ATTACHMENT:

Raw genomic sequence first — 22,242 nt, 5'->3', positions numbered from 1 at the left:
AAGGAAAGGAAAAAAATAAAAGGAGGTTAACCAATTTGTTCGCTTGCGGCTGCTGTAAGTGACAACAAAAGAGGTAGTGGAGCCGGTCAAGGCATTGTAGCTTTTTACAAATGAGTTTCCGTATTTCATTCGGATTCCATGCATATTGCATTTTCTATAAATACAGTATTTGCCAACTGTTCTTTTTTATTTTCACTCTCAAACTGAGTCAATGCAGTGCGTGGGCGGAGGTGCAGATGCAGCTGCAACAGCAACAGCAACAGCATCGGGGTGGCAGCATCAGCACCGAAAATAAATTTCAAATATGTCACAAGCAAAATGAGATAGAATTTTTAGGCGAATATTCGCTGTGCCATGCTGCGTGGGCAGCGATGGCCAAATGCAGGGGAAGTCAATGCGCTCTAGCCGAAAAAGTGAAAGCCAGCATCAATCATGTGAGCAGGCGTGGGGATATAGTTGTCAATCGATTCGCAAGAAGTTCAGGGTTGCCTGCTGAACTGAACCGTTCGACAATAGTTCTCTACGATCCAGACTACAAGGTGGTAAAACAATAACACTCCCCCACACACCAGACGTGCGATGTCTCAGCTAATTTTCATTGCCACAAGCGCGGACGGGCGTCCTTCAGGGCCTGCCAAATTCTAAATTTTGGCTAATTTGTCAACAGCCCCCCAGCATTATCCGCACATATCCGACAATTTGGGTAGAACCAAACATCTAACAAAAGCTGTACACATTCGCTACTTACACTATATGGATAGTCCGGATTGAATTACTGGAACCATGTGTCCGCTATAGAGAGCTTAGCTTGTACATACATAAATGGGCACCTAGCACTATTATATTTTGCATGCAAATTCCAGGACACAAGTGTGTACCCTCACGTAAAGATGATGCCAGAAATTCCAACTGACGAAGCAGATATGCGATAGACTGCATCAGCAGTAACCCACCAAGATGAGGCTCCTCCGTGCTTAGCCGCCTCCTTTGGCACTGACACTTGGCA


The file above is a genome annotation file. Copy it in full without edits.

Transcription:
Raw genomic sequence first — 22,242 nt, 5'->3', positions numbered from 1 at the left:
AAGGAAAGGAAAAAAATAAAAGGAGGTTAACCAATTTGTTCGCTTGCGGCTGCTGTAAGTGACAACAAAAGAGGTAGTGGAGCCGGTCAAGGCATTGTAGCTTTTTACAAATGAGTTTCCGTATTTCATTCGGATTCCATGCATATTGCATTTTCTATAAATACAGTATTTGCCAACTGTTCTTTTTTATTTTCACTCTCAAACTGAGTCAATGCAGTGCGTGGGCGGAGGTGCAGATGCAGCTGCAACAGCAACAGCAACAGCATCGGGGTGGCAGCATCAGCACCGAAAATAAATTTCAAATATGTCACAAGCAAAATGAGATAGAATTTTTAGGCGAATATTCGCTGTGCCATGCTGCGTGGGCAGCGATGGCCAAATGCAGGGGAAGTCAATGCGCTCTAGCCGAAAAAGTGAAAGCCAGCATCAATCATGTGAGCAGGCGTGGGGATATAGTTGTCAATCGATTCGCAAGAAGTTCAGGGTTGCCTGCTGAACTGAACCGTTCGACAATAGTTCTCTACGATCCAGACTACAAGGTGGTAAAACAATAACACTCCCCCACACACCAGACGTGCGATGTCTCAGCTAATTTTCATTGCCACAAGCGCGGACGGGCGTCCTTCAGGGCCTGCCAAATTCTAAATTTTGGCTAATTTGTCAACAGCCCCCCAGCATTATCCGCACATATCCGACAATTTGGGTAGAACCAAACATCTAACAAAAGCTGTACACATTCGCTACTTACACTATATGGATAGTCCGGATTGAATTACTGGAACCATGTGTCCGCTATAGAGAGCTTAGCTTGTACATACATAAATGGGCACCTAGCACTATTATATTTTGCATGCAAATTCCAGGACACAAGTGTGTACCCTCACGTAAAGATGATGCCAGAAATTCCAACTGACGAAGCAGATATGCGATAGACTGCATCAGCAGTAACCCACCAAGATGAGGCTCCTCCGTGCTTAGCCGCCTCCTTTGGCACTGACACTTGGCA